The reports still say that the truck hit the cyclist…

    Perhaps she would have been better off on the sidewalk. Pedestrians are much softer than large box trucks.

  3. I understand your point Denis, but are you aware that the cyclist killed on 2nd Avenue in Seattle last week was riding in a designated bike lane? That lane is indeed the left-most traffic lane, and the truck that killed her failed to merge safely into that lane as required by law before executing the turn. So yes, the truck hit and killed the cyclist.

    It’s a horrible design, and as a cyclist I never use that left-most cycling lane but instead use the right-most traffic lanes where it’s easier for me to stay visible and where I’m less-likely to surprise inattentive motorists.

    Riding on the sidewalks is legal, but we must yield to pedestrians. I agree that it’s the cyclists and not the pedestrians who should have to move to the street if a sidewalk is too narrow for co-existence, and it should fall to the cyclists’ situational awareness and courtesy to make that determination.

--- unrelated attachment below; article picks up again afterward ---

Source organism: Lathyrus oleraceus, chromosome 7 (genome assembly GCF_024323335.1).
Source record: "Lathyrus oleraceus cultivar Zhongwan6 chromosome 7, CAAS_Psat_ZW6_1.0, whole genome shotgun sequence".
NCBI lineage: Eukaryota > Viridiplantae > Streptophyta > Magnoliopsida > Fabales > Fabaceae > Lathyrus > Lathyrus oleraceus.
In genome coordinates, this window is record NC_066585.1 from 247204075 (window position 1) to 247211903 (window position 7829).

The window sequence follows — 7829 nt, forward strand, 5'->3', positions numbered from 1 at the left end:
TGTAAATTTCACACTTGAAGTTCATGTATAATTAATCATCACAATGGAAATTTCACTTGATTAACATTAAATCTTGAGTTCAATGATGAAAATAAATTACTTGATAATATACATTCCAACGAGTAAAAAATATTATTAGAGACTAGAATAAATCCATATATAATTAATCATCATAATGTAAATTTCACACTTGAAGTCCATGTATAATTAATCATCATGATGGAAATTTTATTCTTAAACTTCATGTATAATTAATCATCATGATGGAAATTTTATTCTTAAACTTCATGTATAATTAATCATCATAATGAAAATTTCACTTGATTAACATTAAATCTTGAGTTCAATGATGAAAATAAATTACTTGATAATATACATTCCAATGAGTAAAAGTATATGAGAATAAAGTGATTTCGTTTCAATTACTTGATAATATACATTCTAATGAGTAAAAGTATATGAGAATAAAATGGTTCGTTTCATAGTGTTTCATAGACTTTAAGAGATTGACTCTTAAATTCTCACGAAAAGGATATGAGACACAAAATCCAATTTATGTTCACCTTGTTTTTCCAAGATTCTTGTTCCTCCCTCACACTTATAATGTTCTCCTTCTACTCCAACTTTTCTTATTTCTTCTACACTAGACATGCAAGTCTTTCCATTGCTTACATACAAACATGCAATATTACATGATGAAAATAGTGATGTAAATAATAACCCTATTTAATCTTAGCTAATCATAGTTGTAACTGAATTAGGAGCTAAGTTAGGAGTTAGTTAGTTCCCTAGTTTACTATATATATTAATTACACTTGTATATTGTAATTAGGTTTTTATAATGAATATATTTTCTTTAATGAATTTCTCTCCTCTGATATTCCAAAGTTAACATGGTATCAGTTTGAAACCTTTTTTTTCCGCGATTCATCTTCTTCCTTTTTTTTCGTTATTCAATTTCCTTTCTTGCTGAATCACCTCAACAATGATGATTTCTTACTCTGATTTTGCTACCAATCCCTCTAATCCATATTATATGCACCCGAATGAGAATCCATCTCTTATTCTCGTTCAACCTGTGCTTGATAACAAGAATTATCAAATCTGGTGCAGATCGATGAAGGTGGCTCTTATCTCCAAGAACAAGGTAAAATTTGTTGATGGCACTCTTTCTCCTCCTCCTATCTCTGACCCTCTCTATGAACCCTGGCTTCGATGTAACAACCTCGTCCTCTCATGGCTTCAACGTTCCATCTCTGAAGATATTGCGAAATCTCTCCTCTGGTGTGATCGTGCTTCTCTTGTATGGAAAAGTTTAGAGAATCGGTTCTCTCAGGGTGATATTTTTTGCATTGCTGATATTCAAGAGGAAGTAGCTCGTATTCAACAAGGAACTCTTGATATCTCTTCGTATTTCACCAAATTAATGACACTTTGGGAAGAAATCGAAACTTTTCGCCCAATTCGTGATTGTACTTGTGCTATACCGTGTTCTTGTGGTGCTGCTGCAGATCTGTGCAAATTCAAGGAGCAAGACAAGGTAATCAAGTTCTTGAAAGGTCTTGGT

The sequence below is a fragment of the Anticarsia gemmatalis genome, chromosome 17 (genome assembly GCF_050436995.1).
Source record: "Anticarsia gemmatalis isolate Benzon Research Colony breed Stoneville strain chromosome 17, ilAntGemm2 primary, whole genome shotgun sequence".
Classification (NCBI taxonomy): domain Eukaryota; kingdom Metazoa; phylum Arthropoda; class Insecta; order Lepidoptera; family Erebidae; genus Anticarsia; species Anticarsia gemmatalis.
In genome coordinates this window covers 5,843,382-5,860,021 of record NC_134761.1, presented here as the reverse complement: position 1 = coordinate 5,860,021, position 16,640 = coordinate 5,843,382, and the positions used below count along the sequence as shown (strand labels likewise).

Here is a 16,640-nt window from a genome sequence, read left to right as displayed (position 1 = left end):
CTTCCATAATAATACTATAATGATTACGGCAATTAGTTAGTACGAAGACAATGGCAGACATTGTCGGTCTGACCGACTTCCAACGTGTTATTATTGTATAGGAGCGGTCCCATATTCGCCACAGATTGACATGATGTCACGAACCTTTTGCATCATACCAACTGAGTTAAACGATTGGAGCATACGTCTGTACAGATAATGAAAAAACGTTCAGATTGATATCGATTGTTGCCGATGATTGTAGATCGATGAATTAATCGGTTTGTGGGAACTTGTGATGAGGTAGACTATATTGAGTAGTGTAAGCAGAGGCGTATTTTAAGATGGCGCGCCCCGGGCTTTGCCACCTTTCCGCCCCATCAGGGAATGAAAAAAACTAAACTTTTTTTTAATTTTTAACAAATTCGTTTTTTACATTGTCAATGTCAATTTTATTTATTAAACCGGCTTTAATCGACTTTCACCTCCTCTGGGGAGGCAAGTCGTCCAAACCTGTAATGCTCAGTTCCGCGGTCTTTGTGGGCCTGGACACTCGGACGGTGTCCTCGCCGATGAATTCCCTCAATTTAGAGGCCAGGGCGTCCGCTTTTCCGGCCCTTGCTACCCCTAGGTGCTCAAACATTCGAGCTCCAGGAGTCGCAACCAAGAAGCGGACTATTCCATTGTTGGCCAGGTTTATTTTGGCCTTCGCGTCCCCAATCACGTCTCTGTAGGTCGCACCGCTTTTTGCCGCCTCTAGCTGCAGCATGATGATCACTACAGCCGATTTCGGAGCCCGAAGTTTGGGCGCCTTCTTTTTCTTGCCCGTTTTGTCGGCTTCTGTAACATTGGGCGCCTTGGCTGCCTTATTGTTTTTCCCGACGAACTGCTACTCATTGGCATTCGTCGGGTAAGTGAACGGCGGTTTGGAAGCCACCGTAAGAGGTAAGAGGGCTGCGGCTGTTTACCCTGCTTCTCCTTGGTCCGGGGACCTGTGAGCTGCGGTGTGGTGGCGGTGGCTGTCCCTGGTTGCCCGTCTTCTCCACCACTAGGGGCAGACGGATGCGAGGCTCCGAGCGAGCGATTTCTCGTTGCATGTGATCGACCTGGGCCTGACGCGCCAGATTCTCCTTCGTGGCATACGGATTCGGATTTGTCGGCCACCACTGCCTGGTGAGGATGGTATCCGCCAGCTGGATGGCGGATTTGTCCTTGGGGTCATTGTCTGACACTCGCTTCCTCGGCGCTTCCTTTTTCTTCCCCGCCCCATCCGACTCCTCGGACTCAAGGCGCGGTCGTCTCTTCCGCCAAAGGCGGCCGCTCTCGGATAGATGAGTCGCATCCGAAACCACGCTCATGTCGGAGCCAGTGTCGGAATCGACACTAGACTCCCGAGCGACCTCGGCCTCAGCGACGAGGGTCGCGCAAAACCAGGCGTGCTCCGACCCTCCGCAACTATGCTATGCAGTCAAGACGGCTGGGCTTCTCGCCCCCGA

Yes, as is sometimes the case with others regardless of mode of transport (including motorists and other pedestrians), we can’t always count on common courtesy. As a pedestrian in the scenario above I would have stood my ground and either let the cyclists move off the sidewalk or helped them to do so in the name of defending myself against their assault. 🙂

  4. Michael, I have made that particular turn at that particular intersection more than a dozen times a year, for years, after exiting the parking garage at Benaroya Hall.

    There is no “merge” into the bicycle lane; that lane ends at the stop line, to restart on the other side of the intersection. The proper left turn is from the leftmost traffic lane only, as indicated by the directional arrows.